I know. It’s a weird question. We don’t typically give Jesus gifts for his birthday. But isn’t it our usual custom to give people gifts on their birthdays? And isn’t Christmas a celebration of Jesus’ birthday? Why is it so strange then (at least if you’re a follower of Christ) to consider giving Jesus a gift for his birthday?
Think about how your own birthday is celebrated. From birthday wishes and hugs when you wake up, to special birthday meals throughout the day, to parties, flowers, cakes, cards, balloons, presents, and a host of warm greetings and well wishes from your friends and loved ones: the entire day is a celebration of your existence. Your greeting cards exclaim, “Today is all about you, you, you! So relax, have fun, live it up, no chores for you today ‘cause it’s your special day!!!!”
So isn’t it strange that we make Jesus’ birthday all about us? We are WE the ones who receive gifts on HIS birthday? We wouldn’t dream of getting gifts on anyone else’s birthday. It would seem absurd and improper if we were handed a gift at someone else’s party. We would feel awkward and embarrassed and would probably decline it. Why then, do we celebrate Jesus’ birthday so differently from our own?
Imagine if your birthday party was the social event of the year, and everyone looked forward to it with great anticipation. Imagine if your party became so popular that after a while you didn’t even know many of the attendees anymore. What if eventually people who didn’t even like you started showing up? What if it got to the point that so many of those people were coming that the organizers decided it would be best if you didn’t attend at all?
That’s what we’ve done with Christmas–Jesus’ birthday party. We still want the food, the decorations, and the festivities, but his presence has become so controversial that we’ve stopped inviting him. So, what’s the point of the celebration now? Do we just love the party so much that we continue to throw it year after year without the guest of honor? And now instead of “Christmas” it has to be called a “Holiday Party?” What on earth is a Holiday Party??? Is it just celebration of celebrating?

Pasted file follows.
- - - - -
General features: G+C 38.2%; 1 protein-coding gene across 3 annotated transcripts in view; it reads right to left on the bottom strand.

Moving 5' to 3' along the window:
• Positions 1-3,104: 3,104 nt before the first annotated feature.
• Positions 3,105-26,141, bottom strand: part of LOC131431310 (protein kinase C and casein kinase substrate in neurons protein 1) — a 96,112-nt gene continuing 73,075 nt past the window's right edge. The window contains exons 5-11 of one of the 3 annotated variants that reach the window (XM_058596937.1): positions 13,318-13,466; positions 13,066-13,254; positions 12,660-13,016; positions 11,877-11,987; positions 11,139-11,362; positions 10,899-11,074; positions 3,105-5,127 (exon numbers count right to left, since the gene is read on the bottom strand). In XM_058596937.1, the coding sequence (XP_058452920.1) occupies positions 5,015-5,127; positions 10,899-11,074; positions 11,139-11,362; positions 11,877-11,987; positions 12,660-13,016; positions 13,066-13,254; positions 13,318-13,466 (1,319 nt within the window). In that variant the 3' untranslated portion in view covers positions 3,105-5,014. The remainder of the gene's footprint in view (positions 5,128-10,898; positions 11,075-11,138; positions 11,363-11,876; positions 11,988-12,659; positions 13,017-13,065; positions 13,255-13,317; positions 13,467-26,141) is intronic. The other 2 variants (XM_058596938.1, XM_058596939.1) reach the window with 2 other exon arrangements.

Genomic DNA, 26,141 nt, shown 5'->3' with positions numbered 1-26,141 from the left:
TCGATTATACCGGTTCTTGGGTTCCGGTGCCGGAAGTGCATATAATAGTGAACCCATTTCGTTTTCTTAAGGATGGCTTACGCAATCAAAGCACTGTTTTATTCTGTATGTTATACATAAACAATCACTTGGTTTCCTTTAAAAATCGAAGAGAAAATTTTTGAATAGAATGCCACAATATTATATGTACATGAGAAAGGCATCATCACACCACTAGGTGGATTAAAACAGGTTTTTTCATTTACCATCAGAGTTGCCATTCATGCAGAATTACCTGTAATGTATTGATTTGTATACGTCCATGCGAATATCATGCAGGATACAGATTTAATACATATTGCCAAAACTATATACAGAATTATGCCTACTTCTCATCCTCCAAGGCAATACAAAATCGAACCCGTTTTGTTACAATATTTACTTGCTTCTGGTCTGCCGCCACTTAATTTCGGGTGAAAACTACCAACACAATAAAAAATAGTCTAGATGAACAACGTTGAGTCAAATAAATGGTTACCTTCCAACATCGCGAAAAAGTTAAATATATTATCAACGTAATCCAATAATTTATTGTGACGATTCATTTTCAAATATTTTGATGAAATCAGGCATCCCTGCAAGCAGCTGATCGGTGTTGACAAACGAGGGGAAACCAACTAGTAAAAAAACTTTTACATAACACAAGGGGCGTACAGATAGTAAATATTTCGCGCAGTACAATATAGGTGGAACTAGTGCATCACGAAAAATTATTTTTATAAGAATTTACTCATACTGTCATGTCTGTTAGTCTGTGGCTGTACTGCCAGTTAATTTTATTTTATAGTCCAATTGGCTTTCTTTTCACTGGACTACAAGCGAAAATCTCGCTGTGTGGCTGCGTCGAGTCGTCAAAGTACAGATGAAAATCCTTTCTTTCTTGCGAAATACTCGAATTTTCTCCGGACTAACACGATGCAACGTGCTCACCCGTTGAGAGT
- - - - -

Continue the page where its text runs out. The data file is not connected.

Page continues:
And now we find ourselves struggling to retain the sentiment that made the party so special in first place. It started out as a response to the astonishing hope that Jesus’ birth brought to mankind. It was an acknowledgement of our awe and wonder at the image of angelic hosts proclaiming God-made-flesh in the form of a baby born of a virgin. It was an expression of our gratitude to a loving Savior who would willingly leave heaven to join us in our fallen state. A king who came with passionate resolve to sacrifice himself to save us from eternal destruction, knowing in advance that he would be mocked, scorned and tortured by the very ones he was coming to save. It was the ultimate gift of perfect love. It would teach us what love really is. It would purchase forgiveness for our sins, and give us hope for life with God in paradise forever. How else could we respond but with rapturous celebration?
Somehow, the band and the booze at our office “Holiday Parties” don’t quite to measure up in comparison. Santa at the mall and Black Friday mobs fail to deliver the joy of the season proclaimed in our “holiday cards.”
At Christmastime, people still desperately seek those feelings of hope, love, joy and peace, and when the sanitized “holiday” doesn’t live up to its hype, it can leave them feeling disillusioned, depressed, and even suicidal. They’ve forgotten that it was Jesus that gave it meaning in the first place. Without him, the empty frivolities can’t give them what they’re longing for.
What can we do? How can we recapture the “joy to the world” sentiments from Christmases of old?